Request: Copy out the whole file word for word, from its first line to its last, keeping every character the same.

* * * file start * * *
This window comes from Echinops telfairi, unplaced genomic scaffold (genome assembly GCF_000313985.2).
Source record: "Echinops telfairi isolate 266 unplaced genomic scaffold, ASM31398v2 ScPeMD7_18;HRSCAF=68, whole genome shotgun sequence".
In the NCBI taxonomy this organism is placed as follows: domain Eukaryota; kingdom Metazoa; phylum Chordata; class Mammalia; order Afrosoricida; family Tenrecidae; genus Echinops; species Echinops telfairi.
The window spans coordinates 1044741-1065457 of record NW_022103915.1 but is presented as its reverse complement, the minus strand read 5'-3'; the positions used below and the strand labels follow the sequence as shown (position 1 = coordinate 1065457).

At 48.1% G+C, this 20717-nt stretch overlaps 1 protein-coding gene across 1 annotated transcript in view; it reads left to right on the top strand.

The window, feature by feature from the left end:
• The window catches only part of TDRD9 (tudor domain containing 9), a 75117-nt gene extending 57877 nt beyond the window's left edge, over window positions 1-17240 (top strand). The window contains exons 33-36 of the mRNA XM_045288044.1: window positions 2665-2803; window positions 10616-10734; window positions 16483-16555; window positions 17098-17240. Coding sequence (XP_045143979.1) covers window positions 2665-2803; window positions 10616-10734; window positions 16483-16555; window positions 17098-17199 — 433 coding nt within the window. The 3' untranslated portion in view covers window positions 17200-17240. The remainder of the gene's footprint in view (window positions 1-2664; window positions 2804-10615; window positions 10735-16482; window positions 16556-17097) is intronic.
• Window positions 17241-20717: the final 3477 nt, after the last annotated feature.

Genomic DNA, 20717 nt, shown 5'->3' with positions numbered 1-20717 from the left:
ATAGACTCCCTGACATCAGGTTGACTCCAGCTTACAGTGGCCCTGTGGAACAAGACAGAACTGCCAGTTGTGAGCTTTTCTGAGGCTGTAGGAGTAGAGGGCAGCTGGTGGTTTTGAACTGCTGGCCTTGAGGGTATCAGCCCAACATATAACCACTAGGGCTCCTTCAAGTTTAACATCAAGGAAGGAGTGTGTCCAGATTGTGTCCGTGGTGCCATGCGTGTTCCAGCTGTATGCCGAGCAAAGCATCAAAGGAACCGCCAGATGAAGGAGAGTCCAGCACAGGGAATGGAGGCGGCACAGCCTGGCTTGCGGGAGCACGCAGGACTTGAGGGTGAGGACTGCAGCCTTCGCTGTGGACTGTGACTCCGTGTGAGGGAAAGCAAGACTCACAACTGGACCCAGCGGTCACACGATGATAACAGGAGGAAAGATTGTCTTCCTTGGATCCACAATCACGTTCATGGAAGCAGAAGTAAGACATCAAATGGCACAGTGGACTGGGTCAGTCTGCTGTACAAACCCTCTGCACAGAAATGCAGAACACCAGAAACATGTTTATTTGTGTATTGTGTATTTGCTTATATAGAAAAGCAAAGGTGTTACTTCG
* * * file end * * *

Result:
This window comes from Echinops telfairi, unplaced genomic scaffold (genome assembly GCF_000313985.2).
Source record: "Echinops telfairi isolate 266 unplaced genomic scaffold, ASM31398v2 ScPeMD7_18;HRSCAF=68, whole genome shotgun sequence".
In the NCBI taxonomy this organism is placed as follows: domain Eukaryota; kingdom Metazoa; phylum Chordata; class Mammalia; order Afrosoricida; family Tenrecidae; genus Echinops; species Echinops telfairi.
The window spans coordinates 1044741-1065457 of record NW_022103915.1 but is presented as its reverse complement, the minus strand read 5'-3'; the positions used below and the strand labels follow the sequence as shown (position 1 = coordinate 1065457).

At 48.1% G+C, this 20717-nt stretch overlaps 1 protein-coding gene across 1 annotated transcript in view; it reads left to right on the top strand.

The window, feature by feature from the left end:
• The window catches only part of TDRD9 (tudor domain containing 9), a 75117-nt gene extending 57877 nt beyond the window's left edge, over window positions 1-17240 (top strand). The window contains exons 33-36 of the mRNA XM_045288044.1: window positions 2665-2803; window positions 10616-10734; window positions 16483-16555; window positions 17098-17240. Coding sequence (XP_045143979.1) covers window positions 2665-2803; window positions 10616-10734; window positions 16483-16555; window positions 17098-17199 — 433 coding nt within the window. The 3' untranslated portion in view covers window positions 17200-17240. The remainder of the gene's footprint in view (window positions 1-2664; window positions 2804-10615; window positions 10735-16482; window positions 16556-17097) is intronic.
• Window positions 17241-20717: the final 3477 nt, after the last annotated feature.

Genomic DNA, 20717 nt, shown 5'->3' with positions numbered 1-20717 from the left:
ATAGACTCCCTGACATCAGGTTGACTCCAGCTTACAGTGGCCCTGTGGAACAAGACAGAACTGCCAGTTGTGAGCTTTTCTGAGGCTGTAGGAGTAGAGGGCAGCTGGTGGTTTTGAACTGCTGGCCTTGAGGGTATCAGCCCAACATATAACCACTAGGGCTCCTTCAAGTTTAACATCAAGGAAGGAGTGTGTCCAGATTGTGTCCGTGGTGCCATGCGTGTTCCAGCTGTATGCCGAGCAAAGCATCAAAGGAACCGCCAGATGAAGGAGAGTCCAGCACAGGGAATGGAGGCGGCACAGCCTGGCTTGCGGGAGCACGCAGGACTTGAGGGTGAGGACTGCAGCCTTCGCTGTGGACTGTGACTCCGTGTGAGGGAAAGCAAGACTCACAACTGGACCCAGCGGTCACACGATGATAACAGGAGGAAAGATTGTCTTCCTTGGATCCACAATCACGTTCATGGAAGCAGAAGTAAGACATCAAATGGCACAGTGGACTGGGTCAGTCTGCTGTACAAACCCTCTGCACAGAAATGCAGAACACCAGAAACATGTTTATTTGTGTATTGTGTATTTGCTTATATAGAAAAGCAAAGGTGTTACTTCG